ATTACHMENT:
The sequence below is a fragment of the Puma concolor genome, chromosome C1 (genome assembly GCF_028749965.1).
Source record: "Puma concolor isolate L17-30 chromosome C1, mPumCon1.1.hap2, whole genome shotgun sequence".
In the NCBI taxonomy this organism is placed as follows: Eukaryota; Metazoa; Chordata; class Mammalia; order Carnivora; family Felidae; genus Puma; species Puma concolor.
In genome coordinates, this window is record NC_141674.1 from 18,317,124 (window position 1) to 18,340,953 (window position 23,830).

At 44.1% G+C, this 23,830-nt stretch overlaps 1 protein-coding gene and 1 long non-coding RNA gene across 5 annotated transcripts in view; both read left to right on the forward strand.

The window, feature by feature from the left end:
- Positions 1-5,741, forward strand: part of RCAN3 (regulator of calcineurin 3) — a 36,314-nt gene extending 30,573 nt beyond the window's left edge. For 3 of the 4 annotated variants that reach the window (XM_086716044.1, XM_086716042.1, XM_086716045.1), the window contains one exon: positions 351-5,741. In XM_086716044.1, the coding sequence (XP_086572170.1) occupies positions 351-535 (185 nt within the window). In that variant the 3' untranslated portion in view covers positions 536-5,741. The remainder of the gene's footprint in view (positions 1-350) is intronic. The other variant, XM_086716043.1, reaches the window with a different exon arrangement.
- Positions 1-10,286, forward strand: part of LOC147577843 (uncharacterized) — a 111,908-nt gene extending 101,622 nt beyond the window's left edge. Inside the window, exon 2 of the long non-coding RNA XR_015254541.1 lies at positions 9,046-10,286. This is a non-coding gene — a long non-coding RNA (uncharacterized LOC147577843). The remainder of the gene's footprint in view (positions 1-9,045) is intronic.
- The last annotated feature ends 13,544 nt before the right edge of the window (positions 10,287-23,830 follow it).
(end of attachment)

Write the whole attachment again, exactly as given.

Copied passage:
The sequence below is a fragment of the Puma concolor genome, chromosome C1 (genome assembly GCF_028749965.1).
Source record: "Puma concolor isolate L17-30 chromosome C1, mPumCon1.1.hap2, whole genome shotgun sequence".
In the NCBI taxonomy this organism is placed as follows: Eukaryota; Metazoa; Chordata; class Mammalia; order Carnivora; family Felidae; genus Puma; species Puma concolor.
In genome coordinates, this window is record NC_141674.1 from 18,317,124 (window position 1) to 18,340,953 (window position 23,830).

At 44.1% G+C, this 23,830-nt stretch overlaps 1 protein-coding gene and 1 long non-coding RNA gene across 5 annotated transcripts in view; both read left to right on the forward strand.

The window, feature by feature from the left end:
- Positions 1-5,741, forward strand: part of RCAN3 (regulator of calcineurin 3) — a 36,314-nt gene extending 30,573 nt beyond the window's left edge. For 3 of the 4 annotated variants that reach the window (XM_086716044.1, XM_086716042.1, XM_086716045.1), the window contains one exon: positions 351-5,741. In XM_086716044.1, the coding sequence (XP_086572170.1) occupies positions 351-535 (185 nt within the window). In that variant the 3' untranslated portion in view covers positions 536-5,741. The remainder of the gene's footprint in view (positions 1-350) is intronic. The other variant, XM_086716043.1, reaches the window with a different exon arrangement.
- Positions 1-10,286, forward strand: part of LOC147577843 (uncharacterized) — a 111,908-nt gene extending 101,622 nt beyond the window's left edge. Inside the window, exon 2 of the long non-coding RNA XR_015254541.1 lies at positions 9,046-10,286. This is a non-coding gene — a long non-coding RNA (uncharacterized LOC147577843). The remainder of the gene's footprint in view (positions 1-9,045) is intronic.
- The last annotated feature ends 13,544 nt before the right edge of the window (positions 10,287-23,830 follow it).